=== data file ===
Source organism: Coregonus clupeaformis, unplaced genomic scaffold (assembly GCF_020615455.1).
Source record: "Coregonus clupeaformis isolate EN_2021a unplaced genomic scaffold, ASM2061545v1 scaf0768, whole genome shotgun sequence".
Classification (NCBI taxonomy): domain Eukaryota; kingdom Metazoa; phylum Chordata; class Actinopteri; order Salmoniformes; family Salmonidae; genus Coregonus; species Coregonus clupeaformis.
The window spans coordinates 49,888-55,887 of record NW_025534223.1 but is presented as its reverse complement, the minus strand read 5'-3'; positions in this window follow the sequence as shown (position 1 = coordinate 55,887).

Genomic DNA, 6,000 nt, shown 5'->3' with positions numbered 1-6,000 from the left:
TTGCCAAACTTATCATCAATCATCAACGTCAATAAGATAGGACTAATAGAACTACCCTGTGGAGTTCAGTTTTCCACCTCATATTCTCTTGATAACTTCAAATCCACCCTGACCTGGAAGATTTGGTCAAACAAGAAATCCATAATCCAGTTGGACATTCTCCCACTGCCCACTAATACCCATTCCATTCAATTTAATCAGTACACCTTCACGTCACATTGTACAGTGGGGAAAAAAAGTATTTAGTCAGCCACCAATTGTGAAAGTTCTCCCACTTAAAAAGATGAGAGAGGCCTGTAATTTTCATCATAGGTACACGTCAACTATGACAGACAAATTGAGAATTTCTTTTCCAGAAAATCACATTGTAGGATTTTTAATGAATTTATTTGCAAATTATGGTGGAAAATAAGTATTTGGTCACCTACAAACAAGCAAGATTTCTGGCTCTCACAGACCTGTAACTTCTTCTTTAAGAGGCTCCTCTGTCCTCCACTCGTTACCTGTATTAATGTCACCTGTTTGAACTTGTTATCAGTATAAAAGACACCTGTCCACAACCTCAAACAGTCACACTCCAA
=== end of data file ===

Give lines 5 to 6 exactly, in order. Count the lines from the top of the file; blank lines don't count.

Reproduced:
Genomic DNA, 6,000 nt, shown 5'->3' with positions numbered 1-6,000 from the left:
TTGCCAAACTTATCATCAATCATCAACGTCAATAAGATAGGACTAATAGAACTACCCTGTGGAGTTCAGTTTTCCACCTCATATTCTCTTGATAACTTCAAATCCACCCTGACCTGGAAGATTTGGTCAAACAAGAAATCCATAATCCAGTTGGACATTCTCCCACTGCCCACTAATACCCATTCCATTCAATTTAATCAGTACACCTTCACGTCACATTGTACAGTGGGGAAAAAAAGTATTTAGTCAGCCACCAATTGTGAAAGTTCTCCCACTTAAAAAGATGAGAGAGGCCTGTAATTTTCATCATAGGTACACGTCAACTATGACAGACAAATTGAGAATTTCTTTTCCAGAAAATCACATTGTAGGATTTTTAATGAATTTATTTGCAAATTATGGTGGAAAATAAGTATTTGGTCACCTACAAACAAGCAAGATTTCTGGCTCTCACAGACCTGTAACTTCTTCTTTAAGAGGCTCCTCTGTCCTCCACTCGTTACCTGTATTAATGTCACCTGTTTGAACTTGTTATCAGTATAAAAGACACCTGTCCACAACCTCAAACAGTCACACTCCAA